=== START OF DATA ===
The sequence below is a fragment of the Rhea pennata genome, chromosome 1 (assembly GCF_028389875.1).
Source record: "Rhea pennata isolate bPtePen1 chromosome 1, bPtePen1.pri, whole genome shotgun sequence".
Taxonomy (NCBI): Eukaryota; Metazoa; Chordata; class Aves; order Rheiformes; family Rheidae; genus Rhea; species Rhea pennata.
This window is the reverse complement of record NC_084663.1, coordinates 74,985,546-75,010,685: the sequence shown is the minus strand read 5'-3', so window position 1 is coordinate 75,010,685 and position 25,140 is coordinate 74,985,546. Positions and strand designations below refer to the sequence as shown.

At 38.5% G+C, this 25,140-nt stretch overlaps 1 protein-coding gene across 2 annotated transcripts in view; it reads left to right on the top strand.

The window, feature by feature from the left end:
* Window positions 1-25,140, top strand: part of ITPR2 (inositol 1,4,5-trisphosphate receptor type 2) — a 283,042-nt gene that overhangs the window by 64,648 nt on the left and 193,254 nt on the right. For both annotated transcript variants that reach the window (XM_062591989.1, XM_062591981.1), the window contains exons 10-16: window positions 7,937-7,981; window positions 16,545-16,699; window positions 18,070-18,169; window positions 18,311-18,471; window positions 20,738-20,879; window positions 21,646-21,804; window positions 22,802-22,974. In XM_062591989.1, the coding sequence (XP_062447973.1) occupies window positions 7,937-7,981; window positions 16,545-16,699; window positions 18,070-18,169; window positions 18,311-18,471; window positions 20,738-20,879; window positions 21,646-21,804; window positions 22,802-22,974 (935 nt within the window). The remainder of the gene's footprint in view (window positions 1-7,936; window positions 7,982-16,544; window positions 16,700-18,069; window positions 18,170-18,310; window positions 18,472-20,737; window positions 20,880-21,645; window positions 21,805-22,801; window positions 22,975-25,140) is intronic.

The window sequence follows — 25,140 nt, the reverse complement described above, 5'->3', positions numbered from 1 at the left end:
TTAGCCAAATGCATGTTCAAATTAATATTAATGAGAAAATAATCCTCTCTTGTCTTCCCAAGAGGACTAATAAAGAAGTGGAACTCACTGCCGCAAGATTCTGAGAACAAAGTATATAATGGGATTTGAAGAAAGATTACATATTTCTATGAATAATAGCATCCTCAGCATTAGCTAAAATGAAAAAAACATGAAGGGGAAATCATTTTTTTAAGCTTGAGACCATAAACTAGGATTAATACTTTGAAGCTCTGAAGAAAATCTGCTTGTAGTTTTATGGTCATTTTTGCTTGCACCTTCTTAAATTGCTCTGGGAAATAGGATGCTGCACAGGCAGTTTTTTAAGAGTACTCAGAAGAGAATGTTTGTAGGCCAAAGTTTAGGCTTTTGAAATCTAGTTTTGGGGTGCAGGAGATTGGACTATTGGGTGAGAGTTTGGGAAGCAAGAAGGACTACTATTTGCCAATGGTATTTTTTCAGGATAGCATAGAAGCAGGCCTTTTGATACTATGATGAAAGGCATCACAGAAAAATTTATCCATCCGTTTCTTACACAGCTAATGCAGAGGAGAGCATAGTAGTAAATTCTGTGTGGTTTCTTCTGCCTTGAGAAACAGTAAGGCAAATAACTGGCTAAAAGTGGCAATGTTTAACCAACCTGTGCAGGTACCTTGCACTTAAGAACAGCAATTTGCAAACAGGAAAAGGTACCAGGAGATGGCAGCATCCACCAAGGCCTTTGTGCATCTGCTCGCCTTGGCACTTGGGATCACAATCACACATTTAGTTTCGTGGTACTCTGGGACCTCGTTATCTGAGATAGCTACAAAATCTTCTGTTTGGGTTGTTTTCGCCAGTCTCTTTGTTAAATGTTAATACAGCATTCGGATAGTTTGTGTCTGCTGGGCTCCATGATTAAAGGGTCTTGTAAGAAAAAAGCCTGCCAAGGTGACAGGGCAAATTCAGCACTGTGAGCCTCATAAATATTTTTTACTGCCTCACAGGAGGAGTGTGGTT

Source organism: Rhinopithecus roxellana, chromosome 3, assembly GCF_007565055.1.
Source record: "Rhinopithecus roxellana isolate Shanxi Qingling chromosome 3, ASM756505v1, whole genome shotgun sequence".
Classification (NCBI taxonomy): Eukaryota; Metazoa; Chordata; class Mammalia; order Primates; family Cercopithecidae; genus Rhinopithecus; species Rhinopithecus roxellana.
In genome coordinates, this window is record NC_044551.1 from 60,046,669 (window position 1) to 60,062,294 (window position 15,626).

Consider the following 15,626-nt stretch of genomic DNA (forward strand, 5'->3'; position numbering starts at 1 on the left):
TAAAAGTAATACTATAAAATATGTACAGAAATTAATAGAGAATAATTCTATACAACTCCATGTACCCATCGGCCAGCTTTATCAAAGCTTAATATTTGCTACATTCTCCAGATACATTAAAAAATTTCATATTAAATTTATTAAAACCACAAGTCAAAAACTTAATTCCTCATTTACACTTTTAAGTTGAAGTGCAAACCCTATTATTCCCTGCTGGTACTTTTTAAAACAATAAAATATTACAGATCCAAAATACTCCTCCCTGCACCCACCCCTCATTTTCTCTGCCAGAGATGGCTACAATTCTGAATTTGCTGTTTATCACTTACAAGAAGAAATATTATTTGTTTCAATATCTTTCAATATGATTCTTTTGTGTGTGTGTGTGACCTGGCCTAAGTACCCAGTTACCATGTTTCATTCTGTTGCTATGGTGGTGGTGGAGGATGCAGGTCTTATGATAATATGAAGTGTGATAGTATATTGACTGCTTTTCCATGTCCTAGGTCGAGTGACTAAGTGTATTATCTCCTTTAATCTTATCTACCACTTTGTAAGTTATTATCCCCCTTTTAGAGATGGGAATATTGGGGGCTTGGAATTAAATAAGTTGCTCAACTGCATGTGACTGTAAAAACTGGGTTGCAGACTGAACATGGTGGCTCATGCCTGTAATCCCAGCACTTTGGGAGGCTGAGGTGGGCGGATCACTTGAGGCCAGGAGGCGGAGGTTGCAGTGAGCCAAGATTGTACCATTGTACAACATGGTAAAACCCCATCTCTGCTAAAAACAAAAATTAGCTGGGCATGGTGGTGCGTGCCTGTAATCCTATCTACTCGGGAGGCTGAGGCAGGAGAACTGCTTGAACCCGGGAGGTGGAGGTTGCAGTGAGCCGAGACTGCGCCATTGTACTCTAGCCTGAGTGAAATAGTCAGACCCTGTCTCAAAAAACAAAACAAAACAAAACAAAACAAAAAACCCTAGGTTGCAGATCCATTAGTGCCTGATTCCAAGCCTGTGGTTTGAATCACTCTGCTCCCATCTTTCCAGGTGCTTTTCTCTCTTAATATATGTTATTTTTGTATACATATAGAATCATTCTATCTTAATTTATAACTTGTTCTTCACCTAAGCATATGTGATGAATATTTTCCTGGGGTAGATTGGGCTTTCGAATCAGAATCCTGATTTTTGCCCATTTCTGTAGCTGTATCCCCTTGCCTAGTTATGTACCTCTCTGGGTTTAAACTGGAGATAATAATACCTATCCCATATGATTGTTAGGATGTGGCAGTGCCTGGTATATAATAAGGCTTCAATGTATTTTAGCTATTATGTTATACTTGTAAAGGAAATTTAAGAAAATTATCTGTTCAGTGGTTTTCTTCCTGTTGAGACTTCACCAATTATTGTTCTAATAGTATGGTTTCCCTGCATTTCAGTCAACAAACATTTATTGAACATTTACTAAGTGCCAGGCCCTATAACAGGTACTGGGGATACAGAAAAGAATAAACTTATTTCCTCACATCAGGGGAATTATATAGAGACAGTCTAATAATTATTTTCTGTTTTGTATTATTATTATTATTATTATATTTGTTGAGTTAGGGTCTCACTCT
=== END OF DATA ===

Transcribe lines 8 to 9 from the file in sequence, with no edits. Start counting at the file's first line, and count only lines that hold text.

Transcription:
The window sequence follows — 25,140 nt, the reverse complement described above, 5'->3', positions numbered from 1 at the left end:
TTAGCCAAATGCATGTTCAAATTAATATTAATGAGAAAATAATCCTCTCTTGTCTTCCCAAGAGGACTAATAAAGAAGTGGAACTCACTGCCGCAAGATTCTGAGAACAAAGTATATAATGGGATTTGAAGAAAGATTACATATTTCTATGAATAATAGCATCCTCAGCATTAGCTAAAATGAAAAAAACATGAAGGGGAAATCATTTTTTTAAGCTTGAGACCATAAACTAGGATTAATACTTTGAAGCTCTGAAGAAAATCTGCTTGTAGTTTTATGGTCATTTTTGCTTGCACCTTCTTAAATTGCTCTGGGAAATAGGATGCTGCACAGGCAGTTTTTTAAGAGTACTCAGAAGAGAATGTTTGTAGGCCAAAGTTTAGGCTTTTGAAATCTAGTTTTGGGGTGCAGGAGATTGGACTATTGGGTGAGAGTTTGGGAAGCAAGAAGGACTACTATTTGCCAATGGTATTTTTTCAGGATAGCATAGAAGCAGGCCTTTTGATACTATGATGAAAGGCATCACAGAAAAATTTATCCATCCGTTTCTTACACAGCTAATGCAGAGGAGAGCATAGTAGTAAATTCTGTGTGGTTTCTTCTGCCTTGAGAAACAGTAAGGCAAATAACTGGCTAAAAGTGGCAATGTTTAACCAACCTGTGCAGGTACCTTGCACTTAAGAACAGCAATTTGCAAACAGGAAAAGGTACCAGGAGATGGCAGCATCCACCAAGGCCTTTGTGCATCTGCTCGCCTTGGCACTTGGGATCACAATCACACATTTAGTTTCGTGGTACTCTGGGACCTCGTTATCTGAGATAGCTACAAAATCTTCTGTTTGGGTTGTTTTCGCCAGTCTCTTTGTTAAATGTTAATACAGCATTCGGATAGTTTGTGTCTGCTGGGCTCCATGATTAAAGGGTCTTGTAAGAAAAAAGCCTGCCAAGGTGACAGGGCAAATTCAGCACTGTGAGCCTCATAAATATTTTTTACTGCCTCACAGGAGGAGTGTGGTT